Ransomware attacks have become more sophisticated and prevalent in recent years, as attackers have developed new techniques to increase their chances of success and profit.

There are several types of ransomware used by cyber-criminals. The most well-known are crypto ransomware, which encrypts files in situ leaving them unreadable and inaccessible, and locker ransomware, which locks victim devices and prevents access to the operating system of affected machines. Examples of these include Cryptolocker and WannaCry.

Ryuk is a prevalent strain of double extortion ransomware, which both exports data and encrypts it on the victim’s systems. Even if a victim can restore their systems from backups, the attackers threaten to publish the stolen information unless a ransom is paid.

Leakware, also known as doxware, is a kind of ransomware designed to target and exfiltrate data from the victim’s network but does not encrypt or lock any files. Attackers threaten to publish the stolen information, which is often highly sensitive, unless the victim pays a ransom.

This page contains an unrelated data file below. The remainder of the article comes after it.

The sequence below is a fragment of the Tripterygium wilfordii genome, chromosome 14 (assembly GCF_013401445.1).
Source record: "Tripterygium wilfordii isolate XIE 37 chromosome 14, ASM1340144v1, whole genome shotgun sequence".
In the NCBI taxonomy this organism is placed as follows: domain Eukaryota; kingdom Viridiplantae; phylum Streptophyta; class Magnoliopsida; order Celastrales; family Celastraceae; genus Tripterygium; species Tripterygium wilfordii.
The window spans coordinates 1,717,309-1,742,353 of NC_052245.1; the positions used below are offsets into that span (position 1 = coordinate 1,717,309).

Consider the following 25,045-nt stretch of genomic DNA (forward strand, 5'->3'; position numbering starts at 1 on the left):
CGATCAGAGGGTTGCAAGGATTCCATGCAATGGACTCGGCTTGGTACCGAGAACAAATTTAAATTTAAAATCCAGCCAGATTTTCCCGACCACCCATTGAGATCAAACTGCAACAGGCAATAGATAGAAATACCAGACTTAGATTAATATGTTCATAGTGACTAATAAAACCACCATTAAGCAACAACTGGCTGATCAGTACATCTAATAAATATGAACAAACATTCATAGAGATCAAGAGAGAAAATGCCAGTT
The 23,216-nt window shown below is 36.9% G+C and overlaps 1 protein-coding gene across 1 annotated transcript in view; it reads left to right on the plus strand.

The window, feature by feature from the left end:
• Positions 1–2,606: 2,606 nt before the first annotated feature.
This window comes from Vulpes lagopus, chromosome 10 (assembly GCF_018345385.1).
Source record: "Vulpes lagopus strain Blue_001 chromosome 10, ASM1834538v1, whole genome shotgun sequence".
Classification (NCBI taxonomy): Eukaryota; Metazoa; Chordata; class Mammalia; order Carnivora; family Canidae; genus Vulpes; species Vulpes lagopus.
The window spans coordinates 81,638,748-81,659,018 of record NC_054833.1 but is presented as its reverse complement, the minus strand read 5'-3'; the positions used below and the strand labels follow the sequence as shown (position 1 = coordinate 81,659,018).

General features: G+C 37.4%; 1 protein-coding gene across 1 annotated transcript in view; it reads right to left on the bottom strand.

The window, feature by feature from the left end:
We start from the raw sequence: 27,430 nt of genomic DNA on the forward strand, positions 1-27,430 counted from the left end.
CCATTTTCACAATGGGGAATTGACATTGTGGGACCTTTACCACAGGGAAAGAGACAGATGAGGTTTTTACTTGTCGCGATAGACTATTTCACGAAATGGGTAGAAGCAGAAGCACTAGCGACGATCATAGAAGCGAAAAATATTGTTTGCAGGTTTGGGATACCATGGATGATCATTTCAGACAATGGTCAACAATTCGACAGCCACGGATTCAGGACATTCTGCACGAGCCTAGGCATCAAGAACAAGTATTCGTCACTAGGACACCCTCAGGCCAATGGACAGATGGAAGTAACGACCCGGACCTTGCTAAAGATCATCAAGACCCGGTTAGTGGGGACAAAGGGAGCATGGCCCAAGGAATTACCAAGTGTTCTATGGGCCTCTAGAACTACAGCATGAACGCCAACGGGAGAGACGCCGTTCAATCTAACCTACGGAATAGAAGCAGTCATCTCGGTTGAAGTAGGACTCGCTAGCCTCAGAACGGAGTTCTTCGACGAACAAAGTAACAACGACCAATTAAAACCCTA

Over the last three years, Ransomware attacks have become more sophisticated, and many are driven by business-like operations with tools sold via Ransomware-as-a-Service (RaaS). The cybercrime groups behind some of the UK’s biggest cyber-attacks of last year – Cl0p, LockBit and BlackCat – sell ransomware tools, often packaged with other malware including info stealers, to affiliates in exchange for a share of any profits.

Ransomware attacks can be driven by several incentives including financial gain, both from ransom payments and for the sale of stolen data; disruption or harm of individuals, political groups or affiliated companies driven by political or social reasons as a form of hacktivism; and state-sponsored attacks, where ransomware is used in espionage and to sabotage or coerce adversaries.

How ransomware attacks work